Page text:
This subject investigates the evolution of built environment design. It explores major art and architectural movements throughout history and the development of contemporary design by investigating significant turning points and historic milestones. This subject will focus on developing the students’ understanding of the complexities of designing an area within a spatial environment whilst identifying and activating an urban site, with consideration of the longevity and adaptability of the final design solution. Students will integrate their research and knowledge of environments, identifying design related and environmental imperatives in the realisation of design briefs.

This subject examines perspectives on models of practice relevant to Interior Design. It examines design practice in response to changing needs and requirements of clients and design briefs. It also explores the strategies used for expressing ideas, and the design skills required to communicate them. The purpose of the subject is for students to gain knowledge in foundation level design practice relevant to Interior Design. The design process workflow from original idea to review of work in progress, revision, presentation

Systems and Documentation 1 introduces students to the different construction systems applicable to the design of nominated interiors, and how design solutions are communicated to stakeholders (contract managers, consultants and contractors) through contract documentation. Students will develop a series of documentation drawings for a small scale nominated environment.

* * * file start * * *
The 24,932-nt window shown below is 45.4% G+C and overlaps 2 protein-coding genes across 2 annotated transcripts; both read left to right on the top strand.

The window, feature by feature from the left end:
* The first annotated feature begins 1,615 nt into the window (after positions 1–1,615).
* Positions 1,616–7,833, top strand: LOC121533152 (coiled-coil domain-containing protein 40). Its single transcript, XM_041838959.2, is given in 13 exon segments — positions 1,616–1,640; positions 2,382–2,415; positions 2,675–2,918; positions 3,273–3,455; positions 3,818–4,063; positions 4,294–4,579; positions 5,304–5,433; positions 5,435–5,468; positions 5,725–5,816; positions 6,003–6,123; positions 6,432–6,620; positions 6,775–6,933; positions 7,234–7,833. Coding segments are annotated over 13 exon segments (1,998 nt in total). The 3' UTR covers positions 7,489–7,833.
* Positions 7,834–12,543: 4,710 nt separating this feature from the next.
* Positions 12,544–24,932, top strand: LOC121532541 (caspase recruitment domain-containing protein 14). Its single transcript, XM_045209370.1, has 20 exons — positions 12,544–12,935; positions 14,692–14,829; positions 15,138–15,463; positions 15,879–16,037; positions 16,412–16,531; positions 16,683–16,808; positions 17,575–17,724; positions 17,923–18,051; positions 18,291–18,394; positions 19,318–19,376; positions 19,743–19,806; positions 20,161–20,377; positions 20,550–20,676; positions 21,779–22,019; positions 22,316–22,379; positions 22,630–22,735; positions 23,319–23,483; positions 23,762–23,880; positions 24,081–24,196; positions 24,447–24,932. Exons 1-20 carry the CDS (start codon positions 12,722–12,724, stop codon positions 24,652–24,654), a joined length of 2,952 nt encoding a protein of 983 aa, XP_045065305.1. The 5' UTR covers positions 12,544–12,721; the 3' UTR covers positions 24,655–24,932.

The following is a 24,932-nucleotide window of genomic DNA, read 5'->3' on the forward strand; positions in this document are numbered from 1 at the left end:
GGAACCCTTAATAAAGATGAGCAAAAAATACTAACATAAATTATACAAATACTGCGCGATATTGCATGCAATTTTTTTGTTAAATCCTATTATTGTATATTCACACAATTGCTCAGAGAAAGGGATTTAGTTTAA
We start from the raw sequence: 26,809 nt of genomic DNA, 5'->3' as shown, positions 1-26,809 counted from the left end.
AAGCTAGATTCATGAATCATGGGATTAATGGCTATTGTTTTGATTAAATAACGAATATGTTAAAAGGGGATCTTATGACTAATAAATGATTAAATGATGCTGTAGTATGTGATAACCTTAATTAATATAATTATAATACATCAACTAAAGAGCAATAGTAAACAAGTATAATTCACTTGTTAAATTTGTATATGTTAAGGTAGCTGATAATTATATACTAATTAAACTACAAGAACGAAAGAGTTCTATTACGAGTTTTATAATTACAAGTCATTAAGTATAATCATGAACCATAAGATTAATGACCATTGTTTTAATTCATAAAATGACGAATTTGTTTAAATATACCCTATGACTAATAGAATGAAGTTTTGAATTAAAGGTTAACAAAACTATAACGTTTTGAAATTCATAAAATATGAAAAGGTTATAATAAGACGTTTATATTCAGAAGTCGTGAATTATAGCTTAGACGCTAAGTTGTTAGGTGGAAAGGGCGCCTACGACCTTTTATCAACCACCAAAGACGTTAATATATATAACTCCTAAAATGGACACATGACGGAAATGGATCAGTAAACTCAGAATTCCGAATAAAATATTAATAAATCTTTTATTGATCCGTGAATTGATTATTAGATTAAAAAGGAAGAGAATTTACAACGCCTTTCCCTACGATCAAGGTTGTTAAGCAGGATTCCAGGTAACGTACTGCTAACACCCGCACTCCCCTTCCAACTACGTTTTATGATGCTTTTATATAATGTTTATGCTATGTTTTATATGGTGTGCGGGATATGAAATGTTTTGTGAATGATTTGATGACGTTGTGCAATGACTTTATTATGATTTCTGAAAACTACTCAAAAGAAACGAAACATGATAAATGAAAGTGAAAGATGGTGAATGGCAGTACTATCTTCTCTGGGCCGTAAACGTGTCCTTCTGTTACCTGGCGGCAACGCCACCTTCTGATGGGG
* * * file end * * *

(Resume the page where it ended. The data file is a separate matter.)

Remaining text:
In this subject, students will simultaneously study the human body and its ergonomics whilst developing the skill of visual representation and communication through the art of drawing. It acknowledges drawing as a fundamental skill of the designer, and its importance in communicating design ideas. Students will cultivate an understanding of human movement, balance, proportion and shape by developing the observational and drawing skills required for fashion illustration. Students will also develop their ability to visually render various surfaces, fabrics and structures as they learn to understand the manner in which different materials and fabrics drape, shape, change and interact with and on the human body.

This subject introduces the importance of clothing structure, shape, form, line and volume. A variety of cutting, sewing and finishing techniques and terminology are introduced through the examination of constructed garments and the execution of a variety of sewing samples. Through the analysis of a manually deconstructed garment, students are able to familiarise themselves with the various components that make up a garment and the interrelationships between those components. Using this knowledge, students execute and assemble a self-designed garment that addresses an understanding of the structural purpose and interrelationships of individual pattern pieces. Students will be required to make decisions about the most appropriate construction techniques to use based on the relevant market position.

Students have the option of participating in a Sewing Skills program – a series of additional sewing workshops that run concurrently with their formal study. These weekly two hour workshops provide students with an opportunity to further develop their garment construction skills, should they so choose.

This subject is twofold e.g. hand drawing and computer drawing skills development. Students develop hand-drawing skills to depict, show their understanding as well as explore technical and construction details for apparel. In addition students demonstrate their understanding of clothing history and fashion by isolating key recognisable garment design elements and principles specific to the identified historical periods. In addition to a folio with hand drawings, students develop a digital folio with fully annotated and proportionally correct garment drawings. In order to transfer their hand skill drawings they are introduced to CAD drawing methods and folio layout specific for branded fashion. By analysing and evaluating their hand drawings they select and synthesis these into a computer generated document.